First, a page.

By Lyndsie Kiebert
For the second year, a group of volunteer citizens will perform an extensive cleanup on the Pioneer Cemetery — or “Chinese Cemetery” — in Hope. It’s an effort to restore the historically relevant and scenic location to something more than the brushed-in mess it’s been for a number of years.
The colloquial name “Chinese Cemetery” stems from the Chinese railroad workers that lived in Hope in the late 1800s and were supposedly buried there, though as of now, only five Chinese graves are known in the cemetery.
“There may have been some buried up there, and they were moved later on, because ideally you always took the body back home (to China),” said volunteer Diane Newcomer.
There are stories galore regarding the historical spot in the woods, including the recent rediscovery of a headstone last recorded in the cemetery over a decade ago. Volunteer Jim Livingston, who grew up near the cemetery, recently spotted Hattie McKee’s heavy headstone back in its original resting place without explanation. The group hypothesizes that maybe a family member took it after seeing the cemetery in disarray, but was prompted by the recent renovations to return it. Regardless, the inscription on McKee’s headstone, her life dated 1851-1895, rings true: “Gone, but not forgotten.”
Volunteer Susan Howard recalls a story her grandmother told her about the Pioneer Cemetery, where her great-grandmother — her grandmother’s mother — was buried in 1903.
“They had to dynamite out the grave, because it’s all rock right there,” Howard said. “(My grandmother and her siblings) sat in their home in Hope and listened to these blasts go off, knowing that that was going to be where their mother would be in the earth. She said it just made the grieving worse.”
Howard’s great-grandmother was eventually moved to the new Hope Cemetery, where a majority of the city’s deceased are now buried and recent renovations are making room for columbariums to hold future cremains.
Before last spring’s cleanup, the most recent effort to spruce up the Pioneer Cemetery was on the part of current volunteer Pat Bistline sometime in the early 2000s.
“It just seemed like it was such a neat little historical spot,” he said. “It needed to be looked after.”
This year’s cleanup effort, scheduled for May 22, will entail more brush gathering, path clearing and hopefully the discovery of more graves lost in the overgrowth. Livingston said small chainsaws, loppers, rakes, garden tools, wheelbarrows and plenty of able bodies to haul and stack brush are needed. There’s a core of volunteers spearheading the project, including several students from Elk Mountain Academy in Clark Fork, but Livingston said all are welcome and there’s plenty of work to go around.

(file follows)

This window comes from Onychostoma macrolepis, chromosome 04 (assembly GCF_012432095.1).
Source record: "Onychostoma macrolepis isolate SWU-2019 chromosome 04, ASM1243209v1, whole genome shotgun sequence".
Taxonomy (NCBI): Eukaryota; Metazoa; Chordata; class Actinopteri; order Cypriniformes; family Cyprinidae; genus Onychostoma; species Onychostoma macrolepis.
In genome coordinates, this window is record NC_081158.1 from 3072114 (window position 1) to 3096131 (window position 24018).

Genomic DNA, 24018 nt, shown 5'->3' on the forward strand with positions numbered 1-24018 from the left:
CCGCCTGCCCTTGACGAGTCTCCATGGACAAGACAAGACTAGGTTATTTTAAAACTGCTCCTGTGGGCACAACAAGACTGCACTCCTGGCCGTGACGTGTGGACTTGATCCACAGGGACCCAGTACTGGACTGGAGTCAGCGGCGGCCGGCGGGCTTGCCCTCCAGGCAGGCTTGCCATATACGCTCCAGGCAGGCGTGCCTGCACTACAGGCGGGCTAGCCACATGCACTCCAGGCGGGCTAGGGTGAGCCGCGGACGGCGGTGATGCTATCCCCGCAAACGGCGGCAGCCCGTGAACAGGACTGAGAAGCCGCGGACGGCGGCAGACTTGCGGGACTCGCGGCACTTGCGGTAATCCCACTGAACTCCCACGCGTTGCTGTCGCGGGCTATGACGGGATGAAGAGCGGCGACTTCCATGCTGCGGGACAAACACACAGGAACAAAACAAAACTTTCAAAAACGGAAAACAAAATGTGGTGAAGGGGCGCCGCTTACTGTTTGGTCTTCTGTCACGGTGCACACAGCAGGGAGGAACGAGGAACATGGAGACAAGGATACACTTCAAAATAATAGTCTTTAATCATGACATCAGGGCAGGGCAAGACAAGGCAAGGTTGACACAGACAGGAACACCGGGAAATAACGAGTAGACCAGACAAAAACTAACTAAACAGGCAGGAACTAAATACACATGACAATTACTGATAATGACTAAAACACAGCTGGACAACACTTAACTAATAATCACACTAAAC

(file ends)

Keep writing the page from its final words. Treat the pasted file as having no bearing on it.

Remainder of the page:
It’s certain that maintaining and caring for Hope’s Pioneer Cemetery is nothing short of a team effort. Whether it’s Livingston organizing a cleanup day or the Elk Mountain students making time to work on a new bark path, each effort is bringing the cemetery out of the dismal state it was in just over a year ago.
Last summer, Newcomer drove past the cemetery twice a week and brought along a gallon of water for the cemetery’s flowers.
“I’ve always avoided cemeteries,” she said. “It just isn’t something I’d ever done before, so when Jim asked (if I would help) I was pretty much on the fence as to whether I wanted to do it or not. But I found it very fulfilling, and that’s why I continue to want to be a part of it.”
The group has a vision for the cemetery as an accessible, welcoming landmark celebrating Hope’s past. Ultimately, there are plans to renovate some of the cribs that adorn the cemetery and to add a bench overlooking the lake, as well as more flowers.
That vision begins with a goal that the hodgepodge of citizens — particularly Livingston — is passionate about.
“Clean it all up,” Livingston said, adding later, “we need a lot of help.”
Join the cleanup effort Wednesday, May 22, starting at 9 a.m. To get there, take Highway 200 to Hope. Just before the bridge over the Hope boat basin, a business route takes off to the left. Turn there, then take another left, uphill on Highland Avenue, which climbs up behind the large yellow retaining wall. There’s a small turnout on the right-hand side at the top of the hill where some people can park, and a blue sign marking the cemetery is visible from there.
Those with questions can reach Livingston at [email protected]
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